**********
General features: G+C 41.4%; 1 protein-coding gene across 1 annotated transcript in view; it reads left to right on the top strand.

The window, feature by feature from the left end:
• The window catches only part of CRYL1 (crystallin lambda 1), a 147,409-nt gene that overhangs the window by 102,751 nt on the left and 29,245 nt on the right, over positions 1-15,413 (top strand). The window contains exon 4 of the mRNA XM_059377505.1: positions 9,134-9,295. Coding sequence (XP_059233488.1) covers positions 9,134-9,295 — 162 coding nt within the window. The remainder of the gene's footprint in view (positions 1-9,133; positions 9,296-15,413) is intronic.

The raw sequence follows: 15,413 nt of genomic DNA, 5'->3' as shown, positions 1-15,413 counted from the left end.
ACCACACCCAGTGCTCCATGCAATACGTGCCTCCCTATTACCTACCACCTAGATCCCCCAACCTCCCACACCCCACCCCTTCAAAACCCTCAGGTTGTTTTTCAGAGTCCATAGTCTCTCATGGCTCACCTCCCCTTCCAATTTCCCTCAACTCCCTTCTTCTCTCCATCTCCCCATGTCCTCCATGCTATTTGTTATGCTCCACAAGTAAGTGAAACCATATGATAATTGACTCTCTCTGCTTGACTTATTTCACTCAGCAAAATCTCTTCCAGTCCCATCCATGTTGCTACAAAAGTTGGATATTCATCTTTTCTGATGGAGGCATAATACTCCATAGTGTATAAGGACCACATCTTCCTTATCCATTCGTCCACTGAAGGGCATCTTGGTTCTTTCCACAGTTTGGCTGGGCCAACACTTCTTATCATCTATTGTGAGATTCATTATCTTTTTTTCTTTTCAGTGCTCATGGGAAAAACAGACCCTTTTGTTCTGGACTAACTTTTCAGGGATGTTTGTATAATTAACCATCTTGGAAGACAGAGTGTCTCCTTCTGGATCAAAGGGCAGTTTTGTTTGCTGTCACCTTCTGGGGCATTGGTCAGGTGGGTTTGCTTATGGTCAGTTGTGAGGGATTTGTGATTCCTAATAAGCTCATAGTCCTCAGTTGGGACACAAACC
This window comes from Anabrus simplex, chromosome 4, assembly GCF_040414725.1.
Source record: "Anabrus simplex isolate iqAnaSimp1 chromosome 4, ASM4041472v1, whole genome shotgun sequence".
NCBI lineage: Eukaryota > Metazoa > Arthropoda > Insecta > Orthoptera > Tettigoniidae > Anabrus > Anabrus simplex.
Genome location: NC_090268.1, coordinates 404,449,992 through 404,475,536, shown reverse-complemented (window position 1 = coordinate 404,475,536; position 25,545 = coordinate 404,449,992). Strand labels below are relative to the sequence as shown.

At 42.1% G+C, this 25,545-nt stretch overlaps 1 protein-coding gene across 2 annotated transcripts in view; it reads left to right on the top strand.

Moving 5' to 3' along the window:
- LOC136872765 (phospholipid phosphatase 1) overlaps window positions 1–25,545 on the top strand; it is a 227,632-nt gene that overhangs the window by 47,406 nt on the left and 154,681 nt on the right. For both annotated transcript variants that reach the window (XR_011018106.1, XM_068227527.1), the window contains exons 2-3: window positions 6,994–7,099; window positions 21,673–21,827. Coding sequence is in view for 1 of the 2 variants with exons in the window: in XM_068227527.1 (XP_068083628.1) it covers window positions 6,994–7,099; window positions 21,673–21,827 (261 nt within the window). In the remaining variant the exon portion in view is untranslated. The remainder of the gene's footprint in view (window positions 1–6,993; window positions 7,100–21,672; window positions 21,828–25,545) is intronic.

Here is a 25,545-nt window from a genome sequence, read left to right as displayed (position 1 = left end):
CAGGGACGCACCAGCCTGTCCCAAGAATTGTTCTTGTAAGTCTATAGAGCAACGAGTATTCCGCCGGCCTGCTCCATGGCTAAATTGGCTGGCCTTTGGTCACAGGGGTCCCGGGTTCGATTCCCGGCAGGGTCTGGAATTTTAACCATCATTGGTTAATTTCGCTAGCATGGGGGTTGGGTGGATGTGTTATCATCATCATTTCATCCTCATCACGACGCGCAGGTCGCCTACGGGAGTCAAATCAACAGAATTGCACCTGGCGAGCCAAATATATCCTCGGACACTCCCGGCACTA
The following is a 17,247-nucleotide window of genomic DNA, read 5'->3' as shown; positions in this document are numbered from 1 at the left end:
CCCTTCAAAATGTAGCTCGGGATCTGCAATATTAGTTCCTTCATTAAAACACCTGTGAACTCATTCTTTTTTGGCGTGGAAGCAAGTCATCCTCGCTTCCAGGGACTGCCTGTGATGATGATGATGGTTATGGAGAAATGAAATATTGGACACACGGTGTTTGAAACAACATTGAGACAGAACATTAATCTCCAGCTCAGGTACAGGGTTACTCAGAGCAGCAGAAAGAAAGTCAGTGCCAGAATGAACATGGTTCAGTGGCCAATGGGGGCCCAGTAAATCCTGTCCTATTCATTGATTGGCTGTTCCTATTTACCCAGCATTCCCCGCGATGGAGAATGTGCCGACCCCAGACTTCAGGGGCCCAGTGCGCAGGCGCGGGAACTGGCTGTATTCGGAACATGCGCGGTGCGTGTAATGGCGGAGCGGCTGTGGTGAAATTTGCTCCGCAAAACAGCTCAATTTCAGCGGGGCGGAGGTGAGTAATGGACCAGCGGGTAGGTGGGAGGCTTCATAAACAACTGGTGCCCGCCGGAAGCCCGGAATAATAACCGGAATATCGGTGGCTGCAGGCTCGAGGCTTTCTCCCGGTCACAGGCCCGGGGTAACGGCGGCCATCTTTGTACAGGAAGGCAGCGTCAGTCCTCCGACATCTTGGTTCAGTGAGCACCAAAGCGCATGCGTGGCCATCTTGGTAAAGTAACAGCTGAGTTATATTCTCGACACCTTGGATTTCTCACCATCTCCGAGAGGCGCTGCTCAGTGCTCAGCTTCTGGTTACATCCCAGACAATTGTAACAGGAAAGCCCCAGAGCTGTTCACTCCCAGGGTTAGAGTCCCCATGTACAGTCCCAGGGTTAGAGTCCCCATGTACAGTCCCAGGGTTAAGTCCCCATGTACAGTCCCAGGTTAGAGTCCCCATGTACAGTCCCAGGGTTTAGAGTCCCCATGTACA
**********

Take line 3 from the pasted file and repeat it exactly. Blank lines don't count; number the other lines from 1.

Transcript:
• The window catches only part of CRYL1 (crystallin lambda 1), a 147,409-nt gene that overhangs the window by 102,751 nt on the left and 29,245 nt on the right, over positions 1-15,413 (top strand). The window contains exon 4 of the mRNA XM_059377505.1: positions 9,134-9,295. Coding sequence (XP_059233488.1) covers positions 9,134-9,295 — 162 coding nt within the window. The remainder of the gene's footprint in view (positions 1-9,133; positions 9,296-15,413) is intronic.